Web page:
Trump asks Supreme Court to stop Congress from getting his financial records

WASHINGTON (Reuters) - President Donald Trump on Friday asked the U.S. Supreme Court to block a lower court ruling directing an accounting firm to hand over his financial records to a Democratic-led congressional panel, setting up a major clash between branches of government.

U.S. President Donald Trump delivers remarks on honesty and transparency in healthcare prices inside the Roosevelt Room at the White House in Washington, U.S., November 15, 2019. REUTERS/Tom Brenner

Trump turned to the justices after the U.S. Court of Appeals for the District of Columbia Circuit decided on Wednesday that it would not revisit its October decision backing the House of Representatives Oversight Committee’s authority to subpoena the records from Mazars LLP, Trump’s longtime accounting firm.

In a separate case, Trump on Thursday asked the Supreme Court to review a New York-based federal appeals court’s ruling that local prosecutors can enforce a subpoena also issued to Mazars demanding Trump’s personal and corporate tax returns from 2011 to 2018.

The Republican president’s lawyers have called the Oversight Committee’s subpoena to Mazars illegitimate.

The lower court ruling, if left intact, would bring House Democrats closer to shedding light on the inner workings of Trump’s business interests even as they pursue an impeachment inquiry against him focusing on his dealings with Ukraine.

The case represents an important showdown at the top U.S. court over the powers of the presidency versus those of Congress.

“For the first time in our nation’s history, Congress has subpoenaed the personal records of a sitting president from before he was in office,” said Jay Sekulow, one of Trump’s lawyers.

“And, for the first time in our nation’s history, a court upheld a congressional subpoena to the president for his personal papers. Those decisions are wrong and should be reversed,” Sekulow added.

Trump’s lawyers said in court papers that if the court ruling is allowed to remain intact, it would give Congress broad authority to “dig up dirt on political rivals.”

“It has now been seven months since the Oversight Committee asked for these records. It is time for the president to let us do our job and stop blocking Mazars from complying with the committee’s lawful subpoena,” said Democratic Representative Carolyn Maloney, the acting chairwoman of the committee.

The committee said it needs to records from Mazars to determine if Trump complied with laws requiring disclosure of his assets, and to assess whether those laws needed to be changed.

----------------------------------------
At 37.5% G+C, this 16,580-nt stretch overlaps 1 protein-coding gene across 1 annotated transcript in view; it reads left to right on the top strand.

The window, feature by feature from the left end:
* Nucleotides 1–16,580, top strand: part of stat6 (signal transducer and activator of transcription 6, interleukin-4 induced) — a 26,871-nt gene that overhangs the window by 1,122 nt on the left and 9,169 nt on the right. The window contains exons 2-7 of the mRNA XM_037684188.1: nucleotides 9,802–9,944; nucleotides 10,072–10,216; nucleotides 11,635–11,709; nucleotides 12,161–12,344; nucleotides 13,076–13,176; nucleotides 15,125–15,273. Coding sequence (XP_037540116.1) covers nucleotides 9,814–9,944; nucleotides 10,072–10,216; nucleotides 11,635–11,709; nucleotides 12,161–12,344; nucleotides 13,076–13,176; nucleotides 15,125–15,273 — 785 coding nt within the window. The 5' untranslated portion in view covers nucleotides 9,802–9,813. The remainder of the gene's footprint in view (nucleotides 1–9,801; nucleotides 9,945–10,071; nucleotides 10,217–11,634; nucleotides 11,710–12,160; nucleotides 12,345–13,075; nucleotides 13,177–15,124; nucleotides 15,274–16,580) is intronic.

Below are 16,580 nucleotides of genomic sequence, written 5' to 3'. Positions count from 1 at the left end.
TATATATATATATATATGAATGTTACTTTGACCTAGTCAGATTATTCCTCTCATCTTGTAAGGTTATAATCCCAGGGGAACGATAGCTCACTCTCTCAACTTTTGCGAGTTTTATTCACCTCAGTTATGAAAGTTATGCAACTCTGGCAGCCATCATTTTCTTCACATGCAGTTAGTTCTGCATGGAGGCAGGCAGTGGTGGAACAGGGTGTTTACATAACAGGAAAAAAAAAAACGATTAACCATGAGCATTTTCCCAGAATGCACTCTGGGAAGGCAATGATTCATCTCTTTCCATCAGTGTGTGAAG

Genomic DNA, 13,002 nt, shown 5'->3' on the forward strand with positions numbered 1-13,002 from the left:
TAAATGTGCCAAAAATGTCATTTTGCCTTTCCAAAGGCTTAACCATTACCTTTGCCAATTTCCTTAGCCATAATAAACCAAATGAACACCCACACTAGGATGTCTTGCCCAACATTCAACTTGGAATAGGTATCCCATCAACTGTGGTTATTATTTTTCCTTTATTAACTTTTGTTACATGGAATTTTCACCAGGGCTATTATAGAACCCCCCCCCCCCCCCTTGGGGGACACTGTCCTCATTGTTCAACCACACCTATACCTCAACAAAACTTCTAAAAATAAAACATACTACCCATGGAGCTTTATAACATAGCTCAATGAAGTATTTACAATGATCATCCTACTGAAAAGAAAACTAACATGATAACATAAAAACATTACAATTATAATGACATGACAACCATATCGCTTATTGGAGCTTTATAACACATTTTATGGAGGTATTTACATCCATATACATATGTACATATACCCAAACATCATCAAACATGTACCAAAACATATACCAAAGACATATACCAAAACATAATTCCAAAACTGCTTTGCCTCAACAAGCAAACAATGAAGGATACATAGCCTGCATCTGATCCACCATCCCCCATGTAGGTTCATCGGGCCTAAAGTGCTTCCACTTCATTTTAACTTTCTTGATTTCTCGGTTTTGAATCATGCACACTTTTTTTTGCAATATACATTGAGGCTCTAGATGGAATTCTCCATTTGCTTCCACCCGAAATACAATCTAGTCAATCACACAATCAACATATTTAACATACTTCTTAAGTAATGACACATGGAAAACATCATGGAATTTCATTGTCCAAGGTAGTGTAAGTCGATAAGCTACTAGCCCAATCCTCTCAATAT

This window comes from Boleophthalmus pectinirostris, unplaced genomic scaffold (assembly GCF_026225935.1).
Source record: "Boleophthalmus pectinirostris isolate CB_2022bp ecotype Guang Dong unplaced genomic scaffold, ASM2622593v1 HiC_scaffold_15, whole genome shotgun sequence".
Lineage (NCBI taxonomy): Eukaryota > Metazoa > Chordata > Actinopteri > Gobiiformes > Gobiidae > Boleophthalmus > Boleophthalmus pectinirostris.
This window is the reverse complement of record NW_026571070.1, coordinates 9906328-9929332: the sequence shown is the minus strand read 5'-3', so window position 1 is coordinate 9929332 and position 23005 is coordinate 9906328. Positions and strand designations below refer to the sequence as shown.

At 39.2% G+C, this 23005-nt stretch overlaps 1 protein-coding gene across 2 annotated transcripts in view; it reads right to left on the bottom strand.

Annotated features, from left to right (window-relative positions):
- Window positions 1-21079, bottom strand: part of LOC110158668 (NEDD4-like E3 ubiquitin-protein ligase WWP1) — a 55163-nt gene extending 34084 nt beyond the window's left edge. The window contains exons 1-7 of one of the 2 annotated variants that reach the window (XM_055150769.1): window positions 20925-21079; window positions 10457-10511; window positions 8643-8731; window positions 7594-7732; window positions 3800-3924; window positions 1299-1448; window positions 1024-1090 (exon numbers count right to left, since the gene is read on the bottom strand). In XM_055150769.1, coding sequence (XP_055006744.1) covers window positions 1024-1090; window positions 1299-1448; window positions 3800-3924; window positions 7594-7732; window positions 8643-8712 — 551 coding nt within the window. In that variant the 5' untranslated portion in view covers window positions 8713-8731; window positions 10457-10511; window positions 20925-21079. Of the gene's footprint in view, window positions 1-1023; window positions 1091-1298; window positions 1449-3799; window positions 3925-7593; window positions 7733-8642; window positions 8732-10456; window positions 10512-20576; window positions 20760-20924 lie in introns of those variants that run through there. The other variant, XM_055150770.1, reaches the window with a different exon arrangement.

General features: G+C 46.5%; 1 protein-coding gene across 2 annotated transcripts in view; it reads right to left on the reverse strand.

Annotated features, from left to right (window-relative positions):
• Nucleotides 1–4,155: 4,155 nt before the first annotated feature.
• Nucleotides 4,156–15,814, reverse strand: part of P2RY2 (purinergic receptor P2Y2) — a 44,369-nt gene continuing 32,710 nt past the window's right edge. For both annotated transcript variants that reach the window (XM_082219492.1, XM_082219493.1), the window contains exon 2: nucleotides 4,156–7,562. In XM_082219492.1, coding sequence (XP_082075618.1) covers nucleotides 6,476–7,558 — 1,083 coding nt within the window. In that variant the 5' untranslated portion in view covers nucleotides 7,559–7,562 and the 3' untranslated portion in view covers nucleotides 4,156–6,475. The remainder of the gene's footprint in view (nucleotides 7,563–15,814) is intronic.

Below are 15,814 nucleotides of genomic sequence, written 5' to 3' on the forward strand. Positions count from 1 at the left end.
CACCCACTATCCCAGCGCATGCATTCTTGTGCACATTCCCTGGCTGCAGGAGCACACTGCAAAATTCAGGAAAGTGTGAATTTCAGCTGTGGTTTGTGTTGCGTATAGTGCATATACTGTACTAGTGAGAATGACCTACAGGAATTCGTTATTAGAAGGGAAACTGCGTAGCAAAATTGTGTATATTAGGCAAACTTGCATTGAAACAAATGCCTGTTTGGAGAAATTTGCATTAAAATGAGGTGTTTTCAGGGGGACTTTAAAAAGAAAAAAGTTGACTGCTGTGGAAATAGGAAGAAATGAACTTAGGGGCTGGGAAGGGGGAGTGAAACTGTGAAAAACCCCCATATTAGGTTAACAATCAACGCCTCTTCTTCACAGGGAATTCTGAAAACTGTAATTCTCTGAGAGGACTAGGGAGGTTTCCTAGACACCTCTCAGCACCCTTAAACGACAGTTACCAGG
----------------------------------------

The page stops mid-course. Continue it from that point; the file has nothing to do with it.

It is not clear exactly what records were subpoenaed but, according to Trump’s lawyers, the panel did not specifically ask for Trump’s tax returns.

The court has a 5-4 conservative majority that includes two Trump appointees: Neil Gorsuch and Brett Kavanaugh.


Both Trump cases are likely to be on a fast track, meaning that if the court decides to hear them, a ruling would be possible before the end of June, when its current term ends.

The court must decide whether to grant Trump’s emergency application in the congressional subpoena case. If it refuses, the documents would have to be handed over to lawmakers. Five votes among the justices are needed to grant a stay request.

The House subpoena case is a test of how far Congress can go in investigating Trump and his business affairs.

If the Supreme Court ultimately rules in the case, it could set a major new precedent on the ability of Congress to investigate a sitting president. Similarly, in the New York case, Trump’s lawyers have made a broad argument in favor of complete presidential immunity from criminal investigations - even if the president shoots another person - while in office.

In 2016, Trump broke with a decades-old convention of presidential candidates releasing their tax returns. He has kept them secret since taking office.

Trump sued the House committee in April, arguing that its subpoena exceeded congressional investigative powers. A judge ruled against Trump in May, saying the documents might assist Congress in passing laws and performing other core functions.

Reporting by Lawrence Hurley and Karen Freifeld. Additional reporting by Jan Wolfe.; Editing by Chris Reese and Rosalba O’Brien